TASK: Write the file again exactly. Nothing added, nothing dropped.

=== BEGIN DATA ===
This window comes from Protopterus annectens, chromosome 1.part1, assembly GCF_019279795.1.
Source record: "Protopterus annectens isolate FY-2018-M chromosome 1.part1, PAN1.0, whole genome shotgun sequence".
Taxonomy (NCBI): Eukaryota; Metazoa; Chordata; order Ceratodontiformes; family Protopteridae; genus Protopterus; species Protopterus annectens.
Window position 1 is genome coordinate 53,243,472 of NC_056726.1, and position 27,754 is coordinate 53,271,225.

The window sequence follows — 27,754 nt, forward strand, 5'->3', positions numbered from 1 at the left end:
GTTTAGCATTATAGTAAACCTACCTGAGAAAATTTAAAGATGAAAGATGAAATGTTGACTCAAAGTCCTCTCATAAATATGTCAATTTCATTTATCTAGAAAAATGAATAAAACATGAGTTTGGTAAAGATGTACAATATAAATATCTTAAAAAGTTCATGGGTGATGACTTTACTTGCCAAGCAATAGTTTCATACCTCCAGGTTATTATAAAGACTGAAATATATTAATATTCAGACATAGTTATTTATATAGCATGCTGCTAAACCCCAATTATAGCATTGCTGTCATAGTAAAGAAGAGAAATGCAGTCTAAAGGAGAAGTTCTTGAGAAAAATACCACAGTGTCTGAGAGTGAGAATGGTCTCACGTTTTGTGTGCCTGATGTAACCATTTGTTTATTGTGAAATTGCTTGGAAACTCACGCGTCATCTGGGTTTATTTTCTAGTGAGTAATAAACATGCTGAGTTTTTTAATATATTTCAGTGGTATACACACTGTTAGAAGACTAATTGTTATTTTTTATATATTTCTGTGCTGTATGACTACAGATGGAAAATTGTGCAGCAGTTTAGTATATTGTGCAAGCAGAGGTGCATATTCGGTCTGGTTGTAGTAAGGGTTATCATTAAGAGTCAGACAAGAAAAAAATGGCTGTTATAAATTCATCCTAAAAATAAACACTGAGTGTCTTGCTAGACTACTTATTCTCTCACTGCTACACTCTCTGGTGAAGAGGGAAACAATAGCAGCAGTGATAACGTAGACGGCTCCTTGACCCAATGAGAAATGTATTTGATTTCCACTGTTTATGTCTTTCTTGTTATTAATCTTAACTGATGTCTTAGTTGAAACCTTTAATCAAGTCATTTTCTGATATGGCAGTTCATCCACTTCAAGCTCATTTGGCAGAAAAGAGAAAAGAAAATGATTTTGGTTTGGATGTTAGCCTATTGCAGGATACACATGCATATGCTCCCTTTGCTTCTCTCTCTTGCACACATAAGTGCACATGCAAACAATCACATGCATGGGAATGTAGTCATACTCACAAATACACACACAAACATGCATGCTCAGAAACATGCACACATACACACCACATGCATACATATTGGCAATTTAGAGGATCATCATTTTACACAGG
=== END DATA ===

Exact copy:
This window comes from Protopterus annectens, chromosome 1.part1, assembly GCF_019279795.1.
Source record: "Protopterus annectens isolate FY-2018-M chromosome 1.part1, PAN1.0, whole genome shotgun sequence".
Taxonomy (NCBI): Eukaryota; Metazoa; Chordata; order Ceratodontiformes; family Protopteridae; genus Protopterus; species Protopterus annectens.
Window position 1 is genome coordinate 53,243,472 of NC_056726.1, and position 27,754 is coordinate 53,271,225.

The window sequence follows — 27,754 nt, forward strand, 5'->3', positions numbered from 1 at the left end:
GTTTAGCATTATAGTAAACCTACCTGAGAAAATTTAAAGATGAAAGATGAAATGTTGACTCAAAGTCCTCTCATAAATATGTCAATTTCATTTATCTAGAAAAATGAATAAAACATGAGTTTGGTAAAGATGTACAATATAAATATCTTAAAAAGTTCATGGGTGATGACTTTACTTGCCAAGCAATAGTTTCATACCTCCAGGTTATTATAAAGACTGAAATATATTAATATTCAGACATAGTTATTTATATAGCATGCTGCTAAACCCCAATTATAGCATTGCTGTCATAGTAAAGAAGAGAAATGCAGTCTAAAGGAGAAGTTCTTGAGAAAAATACCACAGTGTCTGAGAGTGAGAATGGTCTCACGTTTTGTGTGCCTGATGTAACCATTTGTTTATTGTGAAATTGCTTGGAAACTCACGCGTCATCTGGGTTTATTTTCTAGTGAGTAATAAACATGCTGAGTTTTTTAATATATTTCAGTGGTATACACACTGTTAGAAGACTAATTGTTATTTTTTATATATTTCTGTGCTGTATGACTACAGATGGAAAATTGTGCAGCAGTTTAGTATATTGTGCAAGCAGAGGTGCATATTCGGTCTGGTTGTAGTAAGGGTTATCATTAAGAGTCAGACAAGAAAAAAATGGCTGTTATAAATTCATCCTAAAAATAAACACTGAGTGTCTTGCTAGACTACTTATTCTCTCACTGCTACACTCTCTGGTGAAGAGGGAAACAATAGCAGCAGTGATAACGTAGACGGCTCCTTGACCCAATGAGAAATGTATTTGATTTCCACTGTTTATGTCTTTCTTGTTATTAATCTTAACTGATGTCTTAGTTGAAACCTTTAATCAAGTCATTTTCTGATATGGCAGTTCATCCACTTCAAGCTCATTTGGCAGAAAAGAGAAAAGAAAATGATTTTGGTTTGGATGTTAGCCTATTGCAGGATACACATGCATATGCTCCCTTTGCTTCTCTCTCTTGCACACATAAGTGCACATGCAAACAATCACATGCATGGGAATGTAGTCATACTCACAAATACACACACAAACATGCATGCTCAGAAACATGCACACATACACACCACATGCATACATATTGGCAATTTAGAGGATCATCATTTTACACAGG